Bonus (Stretch Goals)

  1. Develop/design a Web GUI/ Web API to configure the settings   
    1. Should provide the ability to set/get latency values, packet drop percentage and display real-time throughput counters
    2. The Web API should be able to configure the settings of DEMU (which by default utilizes a command line utility to configure settings). 
    3. The API should also be able to fetch the current settings.  A Web GUI can be running on the system, or perhaps in a container external to the emulator system itself, and can utilize the API to interact with the DEMU emulator.

Technologies and Other Constraints

Standard hardware (NetApp will provide this on loan for the duration of the project):

  • Supermicro server (model: 2028TP-HTR)
  • Dual port Mellanox ConnectX-4 or ConnectX-5 100GbE network adapters


  • Linux 4.x or 5.x kernel
  • DPDK
  • DEMU (DPDK-based Network Emulator):
  • Little to no "kernel development" will be necessary.  Some C development may be required to tweak the publicly available DEMU code (which is written in C) if it does not perform as intended (meaning alter code to make it do what the documentation says it can do).
  • Web API programming used a lightweight web server, such as Nginx, and a backend web programming language, such as Python
  • Web GUI frontend programming using HTML/CSS/Javascript, such as one of the many frontend web frameworks (React, Vue, Angular,jQuery)

Students will be required to sign over IP to sponsors when the team is formed

Sponsor Background 

Pack Motorsports Formula is NC State’s Formula SAE team. This student lead club builds a car from the ground up annually to compete in the collegiate Formula series organized by the Society of Automotive Engineers (SAE). Founded in the early 2000s, Pack Motorsports (formerly Wolfpack Motorsports) has become one of the nation’s top teams with a second-place finish in Nevada’21 competition, fourth in Michigan’21, ninth in Michigan May’22, and sixth in Michigan June’22. As the team continues to advance, the importance of accurate and extensive data for design validation and driver feedback has become paramount. When you’re working on dropping tenths of seconds from a lap, every bit matters.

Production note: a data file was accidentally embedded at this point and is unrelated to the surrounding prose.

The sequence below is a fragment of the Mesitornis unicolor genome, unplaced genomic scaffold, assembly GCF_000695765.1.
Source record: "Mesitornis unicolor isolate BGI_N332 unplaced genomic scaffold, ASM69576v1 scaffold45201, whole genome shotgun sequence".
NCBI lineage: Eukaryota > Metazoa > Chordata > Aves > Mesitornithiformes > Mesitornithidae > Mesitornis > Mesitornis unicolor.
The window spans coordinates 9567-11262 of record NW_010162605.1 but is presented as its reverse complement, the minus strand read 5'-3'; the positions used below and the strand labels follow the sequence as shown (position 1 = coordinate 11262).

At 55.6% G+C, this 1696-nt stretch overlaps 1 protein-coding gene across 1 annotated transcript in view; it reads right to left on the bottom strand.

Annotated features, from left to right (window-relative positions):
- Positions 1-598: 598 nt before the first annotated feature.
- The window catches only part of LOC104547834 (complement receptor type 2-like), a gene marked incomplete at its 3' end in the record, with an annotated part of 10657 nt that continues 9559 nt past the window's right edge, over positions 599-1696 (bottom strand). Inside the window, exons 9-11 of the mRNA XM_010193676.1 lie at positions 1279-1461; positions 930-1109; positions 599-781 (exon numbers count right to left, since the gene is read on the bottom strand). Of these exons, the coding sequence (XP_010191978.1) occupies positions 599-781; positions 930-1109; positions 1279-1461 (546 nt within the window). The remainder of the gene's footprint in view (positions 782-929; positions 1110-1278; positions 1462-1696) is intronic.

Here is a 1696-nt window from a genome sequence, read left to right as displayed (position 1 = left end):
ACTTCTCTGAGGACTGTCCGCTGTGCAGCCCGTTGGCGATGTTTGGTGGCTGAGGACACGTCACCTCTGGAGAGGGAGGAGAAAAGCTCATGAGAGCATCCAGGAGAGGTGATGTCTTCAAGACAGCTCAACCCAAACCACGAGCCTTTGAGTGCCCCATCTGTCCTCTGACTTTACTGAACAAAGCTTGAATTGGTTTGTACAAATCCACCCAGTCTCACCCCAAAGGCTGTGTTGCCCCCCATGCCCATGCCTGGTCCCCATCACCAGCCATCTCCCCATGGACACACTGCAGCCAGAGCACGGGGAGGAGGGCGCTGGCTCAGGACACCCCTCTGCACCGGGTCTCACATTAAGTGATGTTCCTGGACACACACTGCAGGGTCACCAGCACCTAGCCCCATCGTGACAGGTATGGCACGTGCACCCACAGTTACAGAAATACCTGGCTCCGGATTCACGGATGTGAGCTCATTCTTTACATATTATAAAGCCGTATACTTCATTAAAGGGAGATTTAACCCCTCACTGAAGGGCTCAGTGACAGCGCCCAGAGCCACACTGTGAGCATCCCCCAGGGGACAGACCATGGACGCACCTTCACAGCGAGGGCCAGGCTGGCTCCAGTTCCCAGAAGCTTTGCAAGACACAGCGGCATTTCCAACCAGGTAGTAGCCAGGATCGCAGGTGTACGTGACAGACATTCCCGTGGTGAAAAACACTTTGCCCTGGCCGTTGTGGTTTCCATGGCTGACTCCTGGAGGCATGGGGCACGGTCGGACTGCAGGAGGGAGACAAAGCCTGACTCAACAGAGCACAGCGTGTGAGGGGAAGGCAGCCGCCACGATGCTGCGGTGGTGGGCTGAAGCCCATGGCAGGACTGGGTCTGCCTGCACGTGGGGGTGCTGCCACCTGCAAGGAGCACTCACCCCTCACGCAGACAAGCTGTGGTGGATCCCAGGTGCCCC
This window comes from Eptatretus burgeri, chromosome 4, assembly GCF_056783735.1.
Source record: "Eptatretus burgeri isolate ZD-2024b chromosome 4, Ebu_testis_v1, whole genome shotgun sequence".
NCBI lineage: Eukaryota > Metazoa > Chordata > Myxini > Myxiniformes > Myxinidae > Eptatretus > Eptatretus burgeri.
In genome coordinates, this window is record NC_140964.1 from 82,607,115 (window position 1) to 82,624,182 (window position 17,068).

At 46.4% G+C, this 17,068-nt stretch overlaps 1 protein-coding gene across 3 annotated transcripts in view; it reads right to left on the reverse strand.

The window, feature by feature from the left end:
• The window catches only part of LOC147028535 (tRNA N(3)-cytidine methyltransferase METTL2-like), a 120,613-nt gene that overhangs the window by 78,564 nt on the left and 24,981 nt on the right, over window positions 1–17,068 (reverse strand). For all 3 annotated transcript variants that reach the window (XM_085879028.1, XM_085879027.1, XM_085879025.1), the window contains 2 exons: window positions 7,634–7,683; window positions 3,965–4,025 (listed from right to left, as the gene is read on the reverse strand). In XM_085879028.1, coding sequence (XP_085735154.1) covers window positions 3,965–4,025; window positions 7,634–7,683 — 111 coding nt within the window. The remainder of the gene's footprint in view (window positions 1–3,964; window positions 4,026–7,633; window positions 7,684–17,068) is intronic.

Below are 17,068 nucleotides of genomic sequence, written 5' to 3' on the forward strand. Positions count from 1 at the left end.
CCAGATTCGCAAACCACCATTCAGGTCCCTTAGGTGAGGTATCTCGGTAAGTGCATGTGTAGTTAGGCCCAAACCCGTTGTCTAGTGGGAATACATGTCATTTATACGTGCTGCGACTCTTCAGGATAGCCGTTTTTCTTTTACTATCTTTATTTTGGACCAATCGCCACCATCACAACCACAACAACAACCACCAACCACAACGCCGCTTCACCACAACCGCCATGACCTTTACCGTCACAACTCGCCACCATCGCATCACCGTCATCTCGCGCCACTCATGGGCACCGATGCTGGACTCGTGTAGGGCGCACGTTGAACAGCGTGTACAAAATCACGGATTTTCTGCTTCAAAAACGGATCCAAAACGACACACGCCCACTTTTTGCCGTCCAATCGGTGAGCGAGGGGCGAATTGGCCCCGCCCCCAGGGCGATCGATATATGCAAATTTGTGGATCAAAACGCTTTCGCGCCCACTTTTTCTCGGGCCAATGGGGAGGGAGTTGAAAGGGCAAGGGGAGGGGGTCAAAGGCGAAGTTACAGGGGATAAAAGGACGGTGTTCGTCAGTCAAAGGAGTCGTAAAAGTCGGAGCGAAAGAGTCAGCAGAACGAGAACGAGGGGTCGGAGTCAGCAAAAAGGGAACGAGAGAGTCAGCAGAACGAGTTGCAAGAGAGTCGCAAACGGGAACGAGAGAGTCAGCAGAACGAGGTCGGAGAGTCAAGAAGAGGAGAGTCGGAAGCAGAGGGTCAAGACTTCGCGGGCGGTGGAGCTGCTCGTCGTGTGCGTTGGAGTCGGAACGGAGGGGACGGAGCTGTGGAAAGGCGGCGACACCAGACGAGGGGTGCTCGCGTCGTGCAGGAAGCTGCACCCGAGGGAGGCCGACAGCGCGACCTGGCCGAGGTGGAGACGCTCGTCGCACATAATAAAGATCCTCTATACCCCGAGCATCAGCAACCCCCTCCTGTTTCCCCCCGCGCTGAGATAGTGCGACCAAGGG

Background and Problem Statement 

In the Summer of 2021, the team created its first iteration of a live telemetry module. This basic module collected data from the car’s engine control unit (ECU) via the controller area network (CAN) bus, packaged the values into an MQTT message, and sent them to an MQTT broker over a Wi-Fi network. This solution was quite effective, and a working prototype was up and running within 2 weeks. Furthermore, the decision to use an existing IoT protocol such as MQTT meant that there were several open-source dashboard projects that could be used to quickly make a visualization dashboard (Thingsboard, Node Red, etc). We soon realized that we wanted more than a generic dashboard implementation could provide. Ultimately, it was decided that we needed a custom dashboard to display live telemetry information that better suited our needs.